Oaklands College being investigated for breach of planning over nursery closure
- Credit: Supplied
Oaklands College has broken promises made when it sought planning approval for redevelopment by not providing a nursery on its Smallford campus, it has been claimed.
In the wake of the shock announcement that the award-winning, Ofsted outstanding Acorns Day Nursery could close in a matter of weeks, damning accusations have been levelled at the college.
Most prominent is the allegation that Oaklands is failing to deliver on assurances made about providing a new nursery when it sought planning permission for redevelopment, which is now being investigated by the district council.
Tracy Harvey, head of planning at St Albans district council said: “The proposed closure of the nursery has been reported to us as a potential breach of planning controls. We are currently investigating this.”
Because the existing premises at Manor House was identified as needing major work to ensure its ability to function effectively in the future, the college included proposals for a replacement nursery in Phase 2 of its masterplan for redevelopment, and this received planning permission in 2017.
The construction cost was estimated at £1.1million in 2013, and the college provided evidence on appeal to the Secretary of State in 2015 as to how the scheme would be viable and delivered in manageable phases.
The college said: "The nursery would be relocated to the site of two of the existing residential houses which are planned to be demolished. The building is designed to be single storey which will enable easy access to outdoor space for all age groups, in line with best early years practice.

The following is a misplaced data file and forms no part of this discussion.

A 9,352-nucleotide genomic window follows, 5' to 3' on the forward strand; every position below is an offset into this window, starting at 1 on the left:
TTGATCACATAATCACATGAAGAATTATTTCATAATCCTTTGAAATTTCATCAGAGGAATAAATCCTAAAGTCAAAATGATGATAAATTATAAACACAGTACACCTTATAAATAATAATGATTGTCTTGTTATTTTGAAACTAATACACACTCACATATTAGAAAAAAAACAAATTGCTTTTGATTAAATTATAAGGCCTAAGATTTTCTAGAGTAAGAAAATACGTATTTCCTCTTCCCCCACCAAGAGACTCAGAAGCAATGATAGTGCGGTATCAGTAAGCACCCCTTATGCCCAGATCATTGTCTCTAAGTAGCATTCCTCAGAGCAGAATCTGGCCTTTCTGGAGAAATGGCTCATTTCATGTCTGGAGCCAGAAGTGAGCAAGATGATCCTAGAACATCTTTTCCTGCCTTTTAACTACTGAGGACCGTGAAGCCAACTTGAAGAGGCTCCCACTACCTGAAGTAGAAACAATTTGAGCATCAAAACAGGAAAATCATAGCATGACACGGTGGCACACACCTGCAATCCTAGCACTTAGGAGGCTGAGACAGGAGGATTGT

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"It would contain the full range of required accessible facilities for teaching, play, storage, food preparation, storage and sleeping spaces. The nursery would no longer be in the centre of the campus and so will enable the nursery to operate more effectively (drop off and collection) whilst retaining the benefits of proximity to the college and its facilities."
But this new nursery has never been materialised, and Oaklands has failed to provide any alternative option, leaving parents, staff and carers with nowhere to go if Acorns closes.
It is also still promoting its close links with Acorns on Facebook to attract new students to its Early Years and Childcare course.
Parent Richard Northcroft said: "Keeping Manor House was not part of the approved planning application - retaining it has never been presented to the public as an option. Why has the college not prepared for this and planned in advance? I appreciate the college may have financial issues, but running down the clock is not an acceptable option.
"The economic sustainability argument makes little sense. The Oaklands Grange residential development north of the college will probably expand further, so more parents will require childcare nearby.
"It really does demonstrate a total lack of competence - there has been no transparent consultation process or forward planning since 2017.
"What has happened to the plans for the new nursery, and what contingency plans did Oaklands have in place to keep Acorns running if the new building could not be delivered?"
The Herts Ad has contacted Oaklands principal Andrew Slade, deputy principal Harpreet Nagra and marketing director David Adler for comment. We have yet to receive a response to our enquiries.
Tracey Harvey from SADC added: "The decision as to whether or not to take formal enforcement action in a case where we find there has been a breach of planning controls is discretionary and depends on the level of planning harm.
"This can be a complex area. Each case must be considered on its own merits. For example, among other matters, any action must be proportionate to the breach, and be in the public interest.”
Parents and staff wishing to campaign against the closure of Acorns are asked to email email@example.com